Following Odd One Out was Prototype, a slower and methodical piece that takes a look at the soul of a marine sergeant who lost all his troops in battle. Nicknamed Ghost, the sergeant must come to terms with his loss and find an inner peace for his shortcomings. The ending of this animation short focused on a large battle that displayed a wide variety of weapons from the arsenal of the prototype suit Ghost inhabits. The best way to describe Prototype would be, “All the soul is an obstacle, something to overcome.” It’s not necessarily sad, but it does prove its point.

The last two short films are aptly titled The Babysitter and The Package. The Babysitter allows the audience to discover the tension the Helljumpers (aka ODSTs) have for Spartans. The Package gives strict fans of the Master Chief time to see him in action as he retrieves a “package” from The Covenant with his select few Spartans. Both are action-oriented and attempt to excite the viewer with incredible gunfights, a wide range of martial arts, and the regular ole’ badassery of the Spartans. At the end of The Package, the Master Chief leaves his audience with these final words: “I have to be stronger.” If Halo Legends is any evidence on where Microsoft intends on going with the lore, they can only get better.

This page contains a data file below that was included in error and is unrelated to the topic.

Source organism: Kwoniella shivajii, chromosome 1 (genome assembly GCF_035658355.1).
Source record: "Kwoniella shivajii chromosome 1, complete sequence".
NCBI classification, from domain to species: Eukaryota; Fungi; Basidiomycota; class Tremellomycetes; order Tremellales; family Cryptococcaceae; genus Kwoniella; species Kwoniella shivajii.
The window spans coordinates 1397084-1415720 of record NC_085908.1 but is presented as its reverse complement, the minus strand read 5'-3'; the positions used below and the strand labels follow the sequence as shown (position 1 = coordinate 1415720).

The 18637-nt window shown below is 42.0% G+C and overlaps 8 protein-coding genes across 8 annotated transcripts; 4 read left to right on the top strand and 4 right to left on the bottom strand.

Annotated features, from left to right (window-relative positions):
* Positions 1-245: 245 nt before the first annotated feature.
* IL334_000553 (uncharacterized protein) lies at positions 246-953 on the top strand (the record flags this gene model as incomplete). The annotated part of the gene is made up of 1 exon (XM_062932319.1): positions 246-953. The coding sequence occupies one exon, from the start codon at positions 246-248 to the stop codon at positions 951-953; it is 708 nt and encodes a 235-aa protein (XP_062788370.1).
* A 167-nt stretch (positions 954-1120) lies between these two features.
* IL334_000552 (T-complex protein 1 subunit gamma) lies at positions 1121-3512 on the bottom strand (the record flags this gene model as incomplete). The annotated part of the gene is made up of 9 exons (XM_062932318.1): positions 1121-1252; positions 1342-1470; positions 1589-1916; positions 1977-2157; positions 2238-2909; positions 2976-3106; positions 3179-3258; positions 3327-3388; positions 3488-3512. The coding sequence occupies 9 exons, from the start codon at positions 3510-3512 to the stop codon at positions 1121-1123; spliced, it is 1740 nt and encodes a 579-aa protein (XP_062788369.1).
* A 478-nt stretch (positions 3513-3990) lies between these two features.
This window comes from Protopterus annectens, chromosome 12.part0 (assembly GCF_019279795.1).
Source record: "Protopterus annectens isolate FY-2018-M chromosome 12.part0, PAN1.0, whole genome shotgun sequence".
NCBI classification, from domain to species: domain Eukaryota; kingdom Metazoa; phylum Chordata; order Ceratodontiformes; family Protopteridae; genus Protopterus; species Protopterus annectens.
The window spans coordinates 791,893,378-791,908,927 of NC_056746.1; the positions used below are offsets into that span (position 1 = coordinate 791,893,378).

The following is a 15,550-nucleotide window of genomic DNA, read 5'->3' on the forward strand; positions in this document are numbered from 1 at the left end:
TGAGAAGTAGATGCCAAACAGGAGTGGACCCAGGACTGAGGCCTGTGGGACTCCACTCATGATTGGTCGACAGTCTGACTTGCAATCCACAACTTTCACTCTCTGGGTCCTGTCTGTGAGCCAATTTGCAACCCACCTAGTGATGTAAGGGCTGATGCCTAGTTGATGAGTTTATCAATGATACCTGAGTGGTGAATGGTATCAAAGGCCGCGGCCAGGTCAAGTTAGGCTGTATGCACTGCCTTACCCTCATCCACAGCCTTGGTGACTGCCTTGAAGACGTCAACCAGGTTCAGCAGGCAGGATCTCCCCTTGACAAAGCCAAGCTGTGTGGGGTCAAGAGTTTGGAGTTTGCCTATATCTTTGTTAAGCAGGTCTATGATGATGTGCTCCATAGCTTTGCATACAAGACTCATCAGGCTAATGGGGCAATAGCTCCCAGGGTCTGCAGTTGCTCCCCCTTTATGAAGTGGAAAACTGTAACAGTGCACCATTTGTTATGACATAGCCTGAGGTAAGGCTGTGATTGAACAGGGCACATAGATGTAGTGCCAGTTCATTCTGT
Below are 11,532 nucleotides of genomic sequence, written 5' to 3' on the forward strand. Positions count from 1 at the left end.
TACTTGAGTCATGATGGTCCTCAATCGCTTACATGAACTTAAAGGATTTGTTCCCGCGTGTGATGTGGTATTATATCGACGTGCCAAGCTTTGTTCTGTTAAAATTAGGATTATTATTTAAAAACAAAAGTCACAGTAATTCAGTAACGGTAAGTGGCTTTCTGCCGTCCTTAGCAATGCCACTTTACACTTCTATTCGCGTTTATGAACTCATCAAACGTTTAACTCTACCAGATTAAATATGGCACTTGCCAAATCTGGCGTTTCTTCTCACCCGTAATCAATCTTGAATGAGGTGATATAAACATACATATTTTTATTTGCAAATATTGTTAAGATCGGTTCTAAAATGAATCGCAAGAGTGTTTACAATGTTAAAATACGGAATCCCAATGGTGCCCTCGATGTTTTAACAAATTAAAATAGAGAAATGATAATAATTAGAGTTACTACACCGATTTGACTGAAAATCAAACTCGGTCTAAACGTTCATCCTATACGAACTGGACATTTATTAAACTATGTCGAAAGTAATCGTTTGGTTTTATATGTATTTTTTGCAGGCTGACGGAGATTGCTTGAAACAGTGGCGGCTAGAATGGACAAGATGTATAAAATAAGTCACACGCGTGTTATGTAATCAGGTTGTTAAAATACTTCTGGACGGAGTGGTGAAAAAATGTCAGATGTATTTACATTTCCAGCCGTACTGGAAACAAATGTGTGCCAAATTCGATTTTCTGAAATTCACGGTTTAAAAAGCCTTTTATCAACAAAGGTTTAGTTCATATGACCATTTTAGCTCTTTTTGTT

Finally, the extras are in-depth and provide a lot of “Making of” footage to coincide with each short film. In addition, there’s an extra titled “The Story Thus Far” that gives the viewer the rundown on the video game franchise and how far is has come since its debut.

Once the credits roll, Halo Legends leaves its massive fanbase begging for more. If Halo Reach is anywhere near as story-driven and impactful on the universe that Halo Legends was, then 2010 is going to be an amazing year for Bungie and Microsoft.

Gw